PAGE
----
It only takes one event to turn out badly to 'prove' that things go wrong, and that you were 'right' to worry.

Certainly, worrying can be helpful when it spurs you to take action and solve a problem. But worrying on its own doesn't improve a situation. Worrying will not help you think clearly or help you deal with a potential problem.

Worry drags you out of the present moment and into an unknown future, allowing unrelenting doubts, fears and negative possibilities to overwhelm your mind and paralyse you.

Mindfulness can put a stop to this spiral of unhelpful thoughts and help you focus on the present moment, rather than pre-living the future.


In Practice

Acknowledge, accept and let go. Instead of trying to fight or suppress troubling thoughts and worries, simply allow them to come and go. Say to yourself, 'Here's the thoughts that I could fail my exam/ I won't get the job/ I won't know anyone at the party'.

Each time a worrying thought enters your mind, acknowledge it and let it pass.

Empty your mind. Externalise your thoughts, fears and worries about events by writing them down or telling someone. It's a helpful way to empty your mind so that you are free to focus on the present.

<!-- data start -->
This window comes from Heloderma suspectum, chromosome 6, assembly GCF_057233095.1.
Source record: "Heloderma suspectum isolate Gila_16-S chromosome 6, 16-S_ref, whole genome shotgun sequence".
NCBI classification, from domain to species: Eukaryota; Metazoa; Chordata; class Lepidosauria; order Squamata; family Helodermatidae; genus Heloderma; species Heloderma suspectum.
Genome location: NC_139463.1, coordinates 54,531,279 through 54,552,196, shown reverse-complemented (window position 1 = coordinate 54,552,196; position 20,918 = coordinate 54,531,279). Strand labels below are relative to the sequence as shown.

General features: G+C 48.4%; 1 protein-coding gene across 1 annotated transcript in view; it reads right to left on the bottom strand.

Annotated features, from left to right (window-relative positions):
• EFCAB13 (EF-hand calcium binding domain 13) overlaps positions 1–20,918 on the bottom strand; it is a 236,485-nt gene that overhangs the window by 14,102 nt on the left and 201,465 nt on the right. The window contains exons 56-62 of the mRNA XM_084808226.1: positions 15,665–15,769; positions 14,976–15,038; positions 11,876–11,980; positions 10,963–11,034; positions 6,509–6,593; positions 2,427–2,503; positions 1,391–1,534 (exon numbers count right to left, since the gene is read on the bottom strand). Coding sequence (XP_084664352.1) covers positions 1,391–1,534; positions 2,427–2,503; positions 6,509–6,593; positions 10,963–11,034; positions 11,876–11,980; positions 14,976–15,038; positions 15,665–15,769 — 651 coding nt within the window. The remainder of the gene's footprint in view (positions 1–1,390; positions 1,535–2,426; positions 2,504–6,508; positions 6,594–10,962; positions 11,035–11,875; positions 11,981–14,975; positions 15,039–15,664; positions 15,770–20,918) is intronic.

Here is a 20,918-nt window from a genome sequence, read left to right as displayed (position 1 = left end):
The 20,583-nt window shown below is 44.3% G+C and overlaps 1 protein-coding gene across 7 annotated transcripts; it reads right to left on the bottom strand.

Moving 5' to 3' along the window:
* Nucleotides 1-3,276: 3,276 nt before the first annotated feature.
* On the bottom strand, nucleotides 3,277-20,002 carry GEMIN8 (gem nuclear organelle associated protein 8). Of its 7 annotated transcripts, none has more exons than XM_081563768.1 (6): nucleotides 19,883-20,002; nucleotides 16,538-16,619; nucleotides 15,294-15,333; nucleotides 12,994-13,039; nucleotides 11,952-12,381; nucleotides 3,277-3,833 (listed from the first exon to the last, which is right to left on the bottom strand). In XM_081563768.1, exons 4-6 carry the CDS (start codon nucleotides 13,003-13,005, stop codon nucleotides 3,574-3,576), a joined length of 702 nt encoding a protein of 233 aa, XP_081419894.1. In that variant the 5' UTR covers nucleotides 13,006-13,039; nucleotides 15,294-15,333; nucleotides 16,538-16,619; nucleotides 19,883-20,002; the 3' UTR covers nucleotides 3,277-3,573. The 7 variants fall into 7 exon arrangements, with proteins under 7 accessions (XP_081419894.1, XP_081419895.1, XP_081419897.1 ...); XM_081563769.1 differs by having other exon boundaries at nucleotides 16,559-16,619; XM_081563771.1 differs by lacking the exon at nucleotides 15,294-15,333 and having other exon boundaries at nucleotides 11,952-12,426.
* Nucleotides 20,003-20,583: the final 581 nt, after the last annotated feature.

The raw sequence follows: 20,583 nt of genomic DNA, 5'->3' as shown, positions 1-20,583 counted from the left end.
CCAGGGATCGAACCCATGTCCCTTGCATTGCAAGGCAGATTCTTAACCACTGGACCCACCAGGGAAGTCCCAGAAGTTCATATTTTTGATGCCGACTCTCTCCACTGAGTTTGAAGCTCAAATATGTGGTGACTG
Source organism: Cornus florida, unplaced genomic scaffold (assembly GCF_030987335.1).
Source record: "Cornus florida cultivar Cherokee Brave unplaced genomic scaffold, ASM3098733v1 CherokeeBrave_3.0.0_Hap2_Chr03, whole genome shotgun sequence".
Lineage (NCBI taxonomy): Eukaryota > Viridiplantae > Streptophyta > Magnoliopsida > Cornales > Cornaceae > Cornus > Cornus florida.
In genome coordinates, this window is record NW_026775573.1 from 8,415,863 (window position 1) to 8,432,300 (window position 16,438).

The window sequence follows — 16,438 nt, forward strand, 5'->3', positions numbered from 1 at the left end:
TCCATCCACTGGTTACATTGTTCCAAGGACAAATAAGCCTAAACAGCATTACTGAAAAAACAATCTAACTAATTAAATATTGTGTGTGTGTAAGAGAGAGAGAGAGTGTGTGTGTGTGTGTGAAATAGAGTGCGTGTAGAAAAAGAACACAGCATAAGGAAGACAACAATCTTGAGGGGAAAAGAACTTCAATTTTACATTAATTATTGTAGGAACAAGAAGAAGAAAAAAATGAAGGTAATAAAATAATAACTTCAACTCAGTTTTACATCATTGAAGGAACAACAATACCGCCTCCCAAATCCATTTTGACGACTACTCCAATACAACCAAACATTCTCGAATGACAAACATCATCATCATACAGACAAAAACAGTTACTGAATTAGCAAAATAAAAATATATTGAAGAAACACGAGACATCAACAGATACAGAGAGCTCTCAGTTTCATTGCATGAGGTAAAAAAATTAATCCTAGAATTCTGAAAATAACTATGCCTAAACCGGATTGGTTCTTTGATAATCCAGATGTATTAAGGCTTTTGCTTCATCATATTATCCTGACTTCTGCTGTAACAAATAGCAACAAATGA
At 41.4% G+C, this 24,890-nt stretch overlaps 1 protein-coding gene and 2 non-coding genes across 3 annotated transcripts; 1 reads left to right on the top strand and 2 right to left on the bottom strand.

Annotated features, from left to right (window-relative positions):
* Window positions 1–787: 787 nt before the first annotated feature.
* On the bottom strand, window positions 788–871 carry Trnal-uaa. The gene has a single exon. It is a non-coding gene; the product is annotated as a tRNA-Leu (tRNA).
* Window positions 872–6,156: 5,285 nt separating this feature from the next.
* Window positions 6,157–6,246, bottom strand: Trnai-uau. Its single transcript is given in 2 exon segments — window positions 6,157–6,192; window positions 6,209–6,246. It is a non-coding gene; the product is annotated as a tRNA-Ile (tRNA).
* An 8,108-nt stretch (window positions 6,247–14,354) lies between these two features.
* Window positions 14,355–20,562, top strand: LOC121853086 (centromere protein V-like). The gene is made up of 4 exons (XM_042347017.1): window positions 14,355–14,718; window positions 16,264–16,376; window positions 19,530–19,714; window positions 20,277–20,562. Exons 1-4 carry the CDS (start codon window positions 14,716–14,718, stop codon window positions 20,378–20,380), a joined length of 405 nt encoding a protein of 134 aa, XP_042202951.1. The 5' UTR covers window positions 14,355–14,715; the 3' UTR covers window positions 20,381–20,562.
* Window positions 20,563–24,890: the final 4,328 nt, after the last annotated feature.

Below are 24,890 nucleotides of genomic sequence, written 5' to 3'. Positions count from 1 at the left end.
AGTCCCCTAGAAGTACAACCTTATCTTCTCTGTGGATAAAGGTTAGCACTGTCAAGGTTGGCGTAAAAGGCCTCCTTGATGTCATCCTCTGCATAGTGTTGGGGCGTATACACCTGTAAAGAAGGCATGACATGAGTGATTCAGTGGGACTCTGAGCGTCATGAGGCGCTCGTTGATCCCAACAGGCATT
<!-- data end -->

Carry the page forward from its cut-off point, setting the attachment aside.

Look for solutions. Focus on what you can change, rather than aspects of the situation that are beyond your control. Find one small step you can take now, in the present moment. Once you start doing something about the problem, you may feel less worried because you are thinking and acting in the present rather than projecting yourself into the future.

Focus on what's happening right now. Identify activities that you can turn to when you want to switch off from worrying, something that you can dip into for ten minutes or immerse yourself in for an hour, something that keeps you focused and engaged, that bring your complete attention to the present experience.

Mindfulness Pocketbook: Little Exercises for a Calmer Life